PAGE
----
• Patrick Daykin

    Not in this current market. The people who aren’t going to fly again due to anciallry fee’s are the people that fly once every 3 years and typically cost the airlines more in appeasement then anyone else. The business and regualr travelers know what they are getting and typically plan ahead of time to avoid these. I think ultimately the airlines will continue to role with them because they can, and the market is in no place to change that.

  • Shashank Nigam

    @Patrick: Even though many passengers still carry on flying the same airline despite how they’re being treated, I think it’s a matter of time until another airline comes along that treats them more “humanely” and passengers will switch. After all, airlines like Southwest, Virgin America and JetBlue are a hit for this very reason, isn’t it?

  • Tim Jacobi

    It is an absolutely flawed strategy for a legacy carrier. US carriers are slowly rescinding this thinking as others are adding it. It destroys the brand and makes the product, well, a product that is substitutable with any other carrier. They are highlighting cost/price vs service and differentiation.
    What ever marketing expert says this is good has no clue about consumer behavior and how to build a brand.
    For LCC like Easyjet it is easier to get away with, but it still diminishes the sandbox they play in to a cost game. Plane and simple.

  • Perry Rees

    There is a concept in Operations Research called Utility which attempts to evaluate services or events in monetary terms where there is no other quantitative measure. At some point cost = Utility and the individual is ambivalent whether he pays for the service or does not receive it at all. Budget airilines are applying this principle to check-in bags, extra legroom, food & drink, priority boarding etc and they have to get the price right in order to be sure that the cost for the service is less than the Utility. Having said all that I concur with Michael Jensen’s comment.

  • Michael Jensen

    While this may erode the brand or some of it, when buying a ticket, the vast majority of US passenger will still go for the price. They will whine and complain about everything, but they generally wont pay more for the brand.

  • Vinay Rajan

    Well thats true but like the ryanair says why do you need to pay for things which you dont use. So I would say the airlines need to diversify their product portfolio by offering a all included price for pax like Chantelle and a selction price (for wat services one wants) to others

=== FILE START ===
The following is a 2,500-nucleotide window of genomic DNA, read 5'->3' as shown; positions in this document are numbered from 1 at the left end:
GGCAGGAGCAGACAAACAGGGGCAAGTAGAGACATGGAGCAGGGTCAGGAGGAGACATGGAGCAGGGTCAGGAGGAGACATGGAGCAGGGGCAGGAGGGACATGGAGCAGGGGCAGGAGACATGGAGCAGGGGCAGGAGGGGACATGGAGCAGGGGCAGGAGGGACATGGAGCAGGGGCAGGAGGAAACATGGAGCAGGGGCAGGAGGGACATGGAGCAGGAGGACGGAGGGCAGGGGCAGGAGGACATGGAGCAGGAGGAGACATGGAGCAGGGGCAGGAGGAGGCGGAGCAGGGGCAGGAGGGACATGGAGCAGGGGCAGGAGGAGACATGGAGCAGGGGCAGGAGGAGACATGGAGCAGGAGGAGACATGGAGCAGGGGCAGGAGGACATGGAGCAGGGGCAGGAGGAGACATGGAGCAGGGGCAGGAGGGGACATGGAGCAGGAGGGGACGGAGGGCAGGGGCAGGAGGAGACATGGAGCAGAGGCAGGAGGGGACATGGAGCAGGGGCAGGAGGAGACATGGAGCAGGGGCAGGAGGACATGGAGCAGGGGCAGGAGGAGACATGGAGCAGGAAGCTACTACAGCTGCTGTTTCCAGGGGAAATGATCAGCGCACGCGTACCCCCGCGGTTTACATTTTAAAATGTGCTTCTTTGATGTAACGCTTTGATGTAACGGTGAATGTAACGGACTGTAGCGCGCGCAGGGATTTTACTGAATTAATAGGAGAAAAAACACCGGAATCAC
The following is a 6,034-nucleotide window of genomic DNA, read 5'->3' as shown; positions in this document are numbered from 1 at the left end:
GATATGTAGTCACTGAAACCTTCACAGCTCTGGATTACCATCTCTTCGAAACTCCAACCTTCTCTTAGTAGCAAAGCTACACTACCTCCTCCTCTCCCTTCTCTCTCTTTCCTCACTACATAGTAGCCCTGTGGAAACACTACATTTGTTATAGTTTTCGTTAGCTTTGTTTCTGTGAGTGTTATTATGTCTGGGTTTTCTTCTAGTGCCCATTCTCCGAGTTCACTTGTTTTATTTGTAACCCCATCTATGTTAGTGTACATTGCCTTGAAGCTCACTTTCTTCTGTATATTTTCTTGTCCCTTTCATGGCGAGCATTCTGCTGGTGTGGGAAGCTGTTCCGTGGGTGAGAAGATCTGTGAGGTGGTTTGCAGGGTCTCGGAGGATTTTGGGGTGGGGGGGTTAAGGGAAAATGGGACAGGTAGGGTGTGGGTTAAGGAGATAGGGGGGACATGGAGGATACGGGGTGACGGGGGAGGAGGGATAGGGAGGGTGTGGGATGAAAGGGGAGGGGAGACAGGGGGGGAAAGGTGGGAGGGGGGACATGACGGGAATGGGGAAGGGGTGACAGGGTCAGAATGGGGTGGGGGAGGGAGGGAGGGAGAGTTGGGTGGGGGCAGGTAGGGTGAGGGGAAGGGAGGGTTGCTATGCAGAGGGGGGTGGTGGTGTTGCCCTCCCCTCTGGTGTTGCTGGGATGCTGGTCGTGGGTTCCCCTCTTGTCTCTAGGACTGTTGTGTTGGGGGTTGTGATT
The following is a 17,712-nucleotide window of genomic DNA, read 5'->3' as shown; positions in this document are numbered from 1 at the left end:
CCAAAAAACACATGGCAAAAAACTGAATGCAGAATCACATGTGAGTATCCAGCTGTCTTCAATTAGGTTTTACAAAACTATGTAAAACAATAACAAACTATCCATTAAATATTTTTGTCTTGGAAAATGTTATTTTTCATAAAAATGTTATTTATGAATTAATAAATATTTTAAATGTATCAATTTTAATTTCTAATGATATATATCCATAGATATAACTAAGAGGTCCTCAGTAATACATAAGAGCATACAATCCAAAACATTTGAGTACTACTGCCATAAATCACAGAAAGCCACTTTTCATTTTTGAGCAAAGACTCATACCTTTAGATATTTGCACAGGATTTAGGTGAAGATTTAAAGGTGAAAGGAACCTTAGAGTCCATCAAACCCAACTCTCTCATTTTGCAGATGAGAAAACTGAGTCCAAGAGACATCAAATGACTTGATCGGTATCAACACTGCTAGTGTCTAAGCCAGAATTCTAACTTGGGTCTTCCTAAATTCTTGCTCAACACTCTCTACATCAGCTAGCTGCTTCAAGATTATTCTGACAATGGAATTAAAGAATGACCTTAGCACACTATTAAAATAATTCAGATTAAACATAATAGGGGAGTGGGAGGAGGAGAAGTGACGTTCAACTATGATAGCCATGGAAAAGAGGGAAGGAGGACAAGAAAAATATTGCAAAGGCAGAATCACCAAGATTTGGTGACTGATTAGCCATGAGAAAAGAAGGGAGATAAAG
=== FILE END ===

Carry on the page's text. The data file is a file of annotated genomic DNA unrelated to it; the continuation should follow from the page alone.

• Lance Frey

    Paying for essentials like toilets is going to alienate customers- . I also was upset when JetStar wanted to charge a $6 fee for buying a ticket on-line. But as long as they are optional or avoidable extras, and airfares keep dropping, I think the consumer is getting a fair deal.

  • John Victor

    Passenger perception has been pivotal to airlines, more so now, with so many airlines flooding the market.

    I believe that any form of packaging ancillary revenues will not really hamper the airline brand.
    The reason to say that, is the level of awareness and the information available to the customer though different streams.

    Presently, all airlines in India have different components built into the fare as taxes or surcharge. My experience with the market indicate that majority of the customers do not believe in ‘advertised” or “basic” fares and are asking for the “total price payout”.

    With the market stacked up the way it is, the customer is driven by what he perceives to be the “right total price” for his journey, irrespective of how the airline charges it. This choice is based on the individual “perception” of the traveler and would not necessarily erode the brand value.

  • Don Garvett

    not black and white, but I believe, in excess, it can degrade the brand with ill effects, unless it is the brand. Jensen’s observation seems to be more about what is than what should or can be

  • Jeffrey Hamilton Smith

    I don’t have much experience with airline/ flight branding either (although I once did a logo in the late 80s that made it on the tail of a 747).
    What I do have an abundance of, is the delightful experience of listening to my clients complain endlessly about their flights on the drive back from the airport. Such episodes are usually followed by a rapid succession of cocktails at ‘W’. It’s the only way to start anew, because I too share much of their frustration.

    Charging extra for “excess” baggage/weight doesn’t seem to be at the top of the list. It seems to be much more of a concern when it was first instated. What does urk them off more, is a combination of being charged such fees, and receiving less-than-adequate service during the flight. Faulty seats, TV screens which are much too close, lights that don’t work, food that is inedible, lost baggage, rude attendants, and the worst of all sins -delayed flights. In combination with these extra fees, it comes awfully close to abuse. For those of you who haven’t read this yet:

  • David Turney

    I speak without any knowledge of the airline industry, the commercial imperatives and the costs (nor with little more than a distant view of the competitiveness or existing brand in the US market), though with deep knowledge of brands & branding, and I say it stinks. Yes, it does erode the brand. Charging for services such as these, which for my mind are core services being paid for in the price of the ticket, is dirty. Here in Australia, the choices are far more limited so it’s surprising almost that this kind of thing hasn’t crept in more, though contacts tell me at least one of the choices is becoming more strict on their oversize bags (and human) policy where once a blind-eye may have been turned. Brand experiences are consistently low at the economy end (though during my corporate travel experiences, they aren’t much better there I can tell you, it’s just made less of an issue because you get e bigger, more comfy seat) with our airlines. They’re one of the most complained about services on offer. My rant, back to the question.